Tuesday morning, the Federal Reserve surprised markets with an emergency interest rate cut of 50 basis points (bps). The Fed’s move is likely the first in a series of synchronized actions by the G-7 aiming to support developed market economies as the coronavirus continues to spread outside of China. The Fed’s move comes one day after a G-7 meeting in which finance ministers and central bank governors discussed the global economic effects of the COVID-19 outbreak. Even if we see a coordinated global approach from both developed and emerging markets, if the economy remains vulnerable, the Fed may still take additional action in the near future.

The Fed’s shock-and-awe approach was clearly intended to arrest the equity market correction and to stabilize broader financial conditions. Rate cuts cannot stop the spread of the virus, nor are they particularly well-suited to deal with supply chain disruptions; however, they can contribute to an environment where easy financial conditions buffer the economic shock, as opposed to exacerbate it.

First and foremost, the Fed wants to avoid a crisis of confidence that disrupts public credit markets and leads to an abrupt pullback in bank lending. Without Fed actions to ameliorate market panic, credit could tighten at the same time that weaker businesses run into cash flow problems related to the global disruptions in manufacturing and trade or domestic disruptions in travel and services consumption. Travel and tourism make up roughly 3% of the U.S. economy, while the largest metropolitan statistical areas (MSAs) collectively account for over 30% of U.S. GDP (source: Bureau of Economic Analysis). A U.S. virus outbreak that sharply disrupts activity in these areas could severely depress growth. And as we highlighted in our recent Cyclical Outlook, large areas of the corporate private credit market are especially vulnerable to a general deterioration in economic growth. Private credit, leveraged lending, and high yield markets hold large concentrations of debt in sectors that are highly cyclical. In addition, energy, transportation, gaming, hospitality, and airline sectors all appear vulnerable to a larger U.S. domestic outbreak of the disease, which would limit travel and tourism.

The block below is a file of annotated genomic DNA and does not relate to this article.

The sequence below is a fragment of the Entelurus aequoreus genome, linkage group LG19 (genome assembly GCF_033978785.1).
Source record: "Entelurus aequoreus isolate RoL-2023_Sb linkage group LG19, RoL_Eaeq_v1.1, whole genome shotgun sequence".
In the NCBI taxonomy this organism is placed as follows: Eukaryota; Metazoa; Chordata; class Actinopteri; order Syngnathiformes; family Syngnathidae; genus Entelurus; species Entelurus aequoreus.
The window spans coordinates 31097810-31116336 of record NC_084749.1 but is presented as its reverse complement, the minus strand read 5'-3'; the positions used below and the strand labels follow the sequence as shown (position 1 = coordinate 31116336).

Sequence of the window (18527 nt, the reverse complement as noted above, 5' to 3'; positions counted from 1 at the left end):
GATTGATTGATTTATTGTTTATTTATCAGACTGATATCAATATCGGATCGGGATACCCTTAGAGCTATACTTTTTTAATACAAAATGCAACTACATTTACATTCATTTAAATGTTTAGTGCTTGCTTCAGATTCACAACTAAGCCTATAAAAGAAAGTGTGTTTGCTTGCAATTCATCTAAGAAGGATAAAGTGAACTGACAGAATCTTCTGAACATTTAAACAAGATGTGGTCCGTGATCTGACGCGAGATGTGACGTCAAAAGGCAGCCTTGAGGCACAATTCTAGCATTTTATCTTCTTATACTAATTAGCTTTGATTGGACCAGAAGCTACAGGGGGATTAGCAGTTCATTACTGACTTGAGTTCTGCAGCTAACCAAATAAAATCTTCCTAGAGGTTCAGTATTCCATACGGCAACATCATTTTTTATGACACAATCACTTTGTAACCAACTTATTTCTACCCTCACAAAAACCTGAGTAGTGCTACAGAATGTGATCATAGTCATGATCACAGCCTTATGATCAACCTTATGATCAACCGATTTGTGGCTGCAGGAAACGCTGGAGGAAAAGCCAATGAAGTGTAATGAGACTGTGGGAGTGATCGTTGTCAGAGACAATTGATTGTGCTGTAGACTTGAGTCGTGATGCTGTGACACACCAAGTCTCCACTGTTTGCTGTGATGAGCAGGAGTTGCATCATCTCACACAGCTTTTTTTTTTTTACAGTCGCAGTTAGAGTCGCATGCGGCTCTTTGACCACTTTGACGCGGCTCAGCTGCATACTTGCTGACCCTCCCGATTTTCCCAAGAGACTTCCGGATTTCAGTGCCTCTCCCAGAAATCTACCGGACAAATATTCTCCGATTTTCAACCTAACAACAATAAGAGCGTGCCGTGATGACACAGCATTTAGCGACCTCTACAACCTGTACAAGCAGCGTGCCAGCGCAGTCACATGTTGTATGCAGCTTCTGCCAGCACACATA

Market response

History teaches that epidemics tend to have temporary effects on economies and markets. Nonetheless, seemingly temporary revenue shocks, if prolonged, can lead to bankruptcies, rising unemployment, and other adverse effects on the economy before the ultimate rebound. Small to midsize companies, which account for about 70% of U.S. employment (according to ADP), are particularly sensitive to tighter credit conditions and slower growth.

With that in mind, the equity and credit markets’ reaction to the Fed’s announcement is troubling. After an initial positive knee-jerk reaction, the U.S. equity market rapidly turned negative, and credit spreads widened. In his press conference following the rate cut, Fed Chair Jerome Powell noted that the Fed is happy with the current stance of monetary policy. However, a continued fall in equity markets suggests that the Fed may need to do more, as early as their March 18 meeting, to stabilize financial conditions. Eventually, additional actions to support banks and ensure ample liquidity across the banking sector may be needed. The Fed’s discount window will backstop short-term funding, but the Fed may need to do more where it can if bank funding market stresses flare up.